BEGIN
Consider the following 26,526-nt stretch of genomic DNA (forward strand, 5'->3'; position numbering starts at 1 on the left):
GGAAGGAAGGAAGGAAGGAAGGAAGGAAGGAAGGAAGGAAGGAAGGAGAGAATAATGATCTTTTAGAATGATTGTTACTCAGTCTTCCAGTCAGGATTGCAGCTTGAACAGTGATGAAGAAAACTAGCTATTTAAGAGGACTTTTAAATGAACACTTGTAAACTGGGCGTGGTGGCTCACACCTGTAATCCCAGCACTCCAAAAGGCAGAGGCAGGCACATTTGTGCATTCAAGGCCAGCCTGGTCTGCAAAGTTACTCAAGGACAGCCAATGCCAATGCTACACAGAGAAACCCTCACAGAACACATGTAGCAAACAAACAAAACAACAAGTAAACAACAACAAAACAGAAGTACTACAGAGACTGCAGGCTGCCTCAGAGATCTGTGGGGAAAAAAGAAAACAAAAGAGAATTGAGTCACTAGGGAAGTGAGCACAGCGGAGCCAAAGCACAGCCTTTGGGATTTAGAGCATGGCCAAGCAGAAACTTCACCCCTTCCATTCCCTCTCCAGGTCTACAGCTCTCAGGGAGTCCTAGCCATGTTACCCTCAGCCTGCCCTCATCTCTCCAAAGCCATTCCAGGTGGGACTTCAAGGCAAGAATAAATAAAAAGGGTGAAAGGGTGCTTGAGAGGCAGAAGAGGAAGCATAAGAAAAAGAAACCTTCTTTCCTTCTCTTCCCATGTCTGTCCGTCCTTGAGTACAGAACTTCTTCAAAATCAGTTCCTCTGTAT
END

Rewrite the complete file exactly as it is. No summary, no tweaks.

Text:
Consider the following 26,526-nt stretch of genomic DNA (forward strand, 5'->3'; position numbering starts at 1 on the left):
GGAAGGAAGGAAGGAAGGAAGGAAGGAAGGAAGGAAGGAAGGAAGGAGAGAATAATGATCTTTTAGAATGATTGTTACTCAGTCTTCCAGTCAGGATTGCAGCTTGAACAGTGATGAAGAAAACTAGCTATTTAAGAGGACTTTTAAATGAACACTTGTAAACTGGGCGTGGTGGCTCACACCTGTAATCCCAGCACTCCAAAAGGCAGAGGCAGGCACATTTGTGCATTCAAGGCCAGCCTGGTCTGCAAAGTTACTCAAGGACAGCCAATGCCAATGCTACACAGAGAAACCCTCACAGAACACATGTAGCAAACAAACAAAACAACAAGTAAACAACAACAAAACAGAAGTACTACAGAGACTGCAGGCTGCCTCAGAGATCTGTGGGGAAAAAAGAAAACAAAAGAGAATTGAGTCACTAGGGAAGTGAGCACAGCGGAGCCAAAGCACAGCCTTTGGGATTTAGAGCATGGCCAAGCAGAAACTTCACCCCTTCCATTCCCTCTCCAGGTCTACAGCTCTCAGGGAGTCCTAGCCATGTTACCCTCAGCCTGCCCTCATCTCTCCAAAGCCATTCCAGGTGGGACTTCAAGGCAAGAATAAATAAAAAGGGTGAAAGGGTGCTTGAGAGGCAGAAGAGGAAGCATAAGAAAAAGAAACCTTCTTTCCTTCTCTTCCCATGTCTGTCCGTCCTTGAGTACAGAACTTCTTCAAAATCAGTTCCTCTGTAT